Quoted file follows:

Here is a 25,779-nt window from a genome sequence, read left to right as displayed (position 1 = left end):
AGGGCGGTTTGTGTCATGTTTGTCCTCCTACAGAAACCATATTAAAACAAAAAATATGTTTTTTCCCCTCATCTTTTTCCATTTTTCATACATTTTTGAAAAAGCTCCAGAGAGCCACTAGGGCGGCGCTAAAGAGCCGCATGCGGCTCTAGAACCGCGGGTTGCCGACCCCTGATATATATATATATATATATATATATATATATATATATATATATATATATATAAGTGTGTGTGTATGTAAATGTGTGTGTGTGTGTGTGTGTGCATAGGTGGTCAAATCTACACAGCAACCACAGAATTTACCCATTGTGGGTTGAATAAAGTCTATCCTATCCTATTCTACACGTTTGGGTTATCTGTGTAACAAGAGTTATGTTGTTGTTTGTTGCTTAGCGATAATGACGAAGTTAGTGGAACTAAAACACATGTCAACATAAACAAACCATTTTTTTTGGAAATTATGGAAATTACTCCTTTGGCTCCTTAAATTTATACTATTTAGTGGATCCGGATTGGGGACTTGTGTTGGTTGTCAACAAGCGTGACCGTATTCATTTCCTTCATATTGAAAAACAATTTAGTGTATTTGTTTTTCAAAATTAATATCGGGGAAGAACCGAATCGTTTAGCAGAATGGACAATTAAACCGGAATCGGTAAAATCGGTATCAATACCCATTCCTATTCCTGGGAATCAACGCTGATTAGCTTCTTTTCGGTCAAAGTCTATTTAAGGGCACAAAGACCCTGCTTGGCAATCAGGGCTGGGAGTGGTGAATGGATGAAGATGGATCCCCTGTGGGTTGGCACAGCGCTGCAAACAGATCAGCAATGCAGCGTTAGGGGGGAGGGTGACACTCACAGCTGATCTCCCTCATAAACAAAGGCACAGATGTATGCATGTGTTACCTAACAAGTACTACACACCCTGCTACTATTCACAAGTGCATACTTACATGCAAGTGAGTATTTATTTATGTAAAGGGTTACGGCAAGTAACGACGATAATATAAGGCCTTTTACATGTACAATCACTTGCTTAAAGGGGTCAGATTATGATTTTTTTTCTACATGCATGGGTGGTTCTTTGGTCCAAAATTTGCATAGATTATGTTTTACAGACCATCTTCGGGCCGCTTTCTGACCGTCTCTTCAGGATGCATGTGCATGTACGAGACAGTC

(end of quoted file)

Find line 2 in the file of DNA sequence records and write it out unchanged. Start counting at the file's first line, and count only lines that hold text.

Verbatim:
AGGGCGGTTTGTGTCATGTTTGTCCTCCTACAGAAACCATATTAAAACAAAAAATATGTTTTTTCCCCTCATCTTTTTCCATTTTTCATACATTTTTGAAAAAGCTCCAGAGAGCCACTAGGGCGGCGCTAAAGAGCCGCATGCGGCTCTAGAACCGCGGGTTGCCGACCCCTGATATATATATATATATATATATATATATATATATATATATATATATATATATAAGTGTGTGTGTATGTAAATGTGTGTGTGTGTGTGTGTGTGCATAGGTGGTCAAATCTACACAGCAACCACAGAATTTACCCATTGTGGGTTGAATAAAGTCTATCCTATCCTATTCTACACGTTTGGGTTATCTGTGTAACAAGAGTTATGTTGTTGTTTGTTGCTTAGCGATAATGACGAAGTTAGTGGAACTAAAACACATGTCAACATAAACAAACCATTTTTTTTGGAAATTATGGAAATTACTCCTTTGGCTCCTTAAATTTATACTATTTAGTGGATCCGGATTGGGGACTTGTGTTGGTTGTCAACAAGCGTGACCGTATTCATTTCCTTCATATTGAAAAACAATTTAGTGTATTTGTTTTTCAAAATTAATATCGGGGAAGAACCGAATCGTTTAGCAGAATGGACAATTAAACCGGAATCGGTAAAATCGGTATCAATACCCATTCCTATTCCTGGGAATCAACGCTGATTAGCTTCTTTTCGGTCAAAGTCTATTTAAGGGCACAAAGACCCTGCTTGGCAATCAGGGCTGGGAGTGGTGAATGGATGAAGATGGATCCCCTGTGGGTTGGCACAGCGCTGCAAACAGATCAGCAATGCAGCGTTAGGGGGGAGGGTGACACTCACAGCTGATCTCCCTCATAAACAAAGGCACAGATGTATGCATGTGTTACCTAACAAGTACTACACACCCTGCTACTATTCACAAGTGCATACTTACATGCAAGTGAGTATTTATTTATGTAAAGGGTTACGGCAAGTAACGACGATAATATAAGGCCTTTTACATGTACAATCACTTGCTTAAAGGGGTCAGATTATGATTTTTTTTCTACATGCATGGGTGGTTCTTTGGTCCAAAATTTGCATAGATTATGTTTTACAGACCATCTTCGGGCCGCTTTCTGACCGTCTCTTCAGGATGCATGTGCATGTACGAGACAGTC